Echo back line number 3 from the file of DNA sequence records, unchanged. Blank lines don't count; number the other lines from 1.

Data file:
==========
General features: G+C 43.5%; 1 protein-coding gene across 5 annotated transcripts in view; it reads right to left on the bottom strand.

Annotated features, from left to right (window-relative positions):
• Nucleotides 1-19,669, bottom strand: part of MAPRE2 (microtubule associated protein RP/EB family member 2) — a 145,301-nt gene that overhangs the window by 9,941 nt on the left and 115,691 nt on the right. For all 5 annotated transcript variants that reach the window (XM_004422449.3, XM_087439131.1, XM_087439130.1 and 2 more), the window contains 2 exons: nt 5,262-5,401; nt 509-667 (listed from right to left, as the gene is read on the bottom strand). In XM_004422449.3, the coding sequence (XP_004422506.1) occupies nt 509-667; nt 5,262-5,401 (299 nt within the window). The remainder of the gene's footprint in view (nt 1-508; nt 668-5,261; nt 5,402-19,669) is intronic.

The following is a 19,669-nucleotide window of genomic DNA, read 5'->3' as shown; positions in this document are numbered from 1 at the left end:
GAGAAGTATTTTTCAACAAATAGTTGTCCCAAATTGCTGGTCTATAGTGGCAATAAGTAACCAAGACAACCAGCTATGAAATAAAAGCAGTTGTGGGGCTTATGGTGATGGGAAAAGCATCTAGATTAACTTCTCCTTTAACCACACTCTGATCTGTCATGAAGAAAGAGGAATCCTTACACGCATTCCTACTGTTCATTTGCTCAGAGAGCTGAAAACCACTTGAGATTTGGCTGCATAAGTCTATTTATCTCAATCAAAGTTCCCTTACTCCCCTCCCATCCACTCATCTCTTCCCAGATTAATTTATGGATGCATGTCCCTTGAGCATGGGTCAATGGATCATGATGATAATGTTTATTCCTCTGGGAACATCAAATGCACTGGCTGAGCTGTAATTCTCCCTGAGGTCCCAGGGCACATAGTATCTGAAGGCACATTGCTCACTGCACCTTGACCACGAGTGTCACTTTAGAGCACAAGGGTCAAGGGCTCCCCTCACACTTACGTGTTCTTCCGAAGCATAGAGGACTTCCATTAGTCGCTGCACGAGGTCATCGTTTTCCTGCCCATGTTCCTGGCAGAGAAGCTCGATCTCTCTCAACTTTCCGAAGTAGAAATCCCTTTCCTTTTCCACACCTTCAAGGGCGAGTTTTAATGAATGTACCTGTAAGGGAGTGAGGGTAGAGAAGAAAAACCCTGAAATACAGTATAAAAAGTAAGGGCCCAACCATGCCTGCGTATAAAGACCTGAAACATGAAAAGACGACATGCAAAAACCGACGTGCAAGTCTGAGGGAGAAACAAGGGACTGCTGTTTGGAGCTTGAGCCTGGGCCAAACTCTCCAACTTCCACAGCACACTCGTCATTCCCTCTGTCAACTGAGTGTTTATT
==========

• Nucleotides 1-19,669, bottom strand: part of MAPRE2 (microtubule associated protein RP/EB family member 2) — a 145,301-nt gene that overhangs the window by 9,941 nt on the left and 115,691 nt on the right. For all 5 annotated transcript variants that reach the window (XM_004422449.3, XM_087439131.1, XM_087439130.1 and 2 more), the window contains 2 exons: nt 5,262-5,401; nt 509-667 (listed from right to left, as the gene is read on the bottom strand). In XM_004422449.3, the coding sequence (XP_004422506.1) occupies nt 509-667; nt 5,262-5,401 (299 nt within the window). The remainder of the gene's footprint in view (nt 1-508; nt 668-5,261; nt 5,402-19,669) is intronic.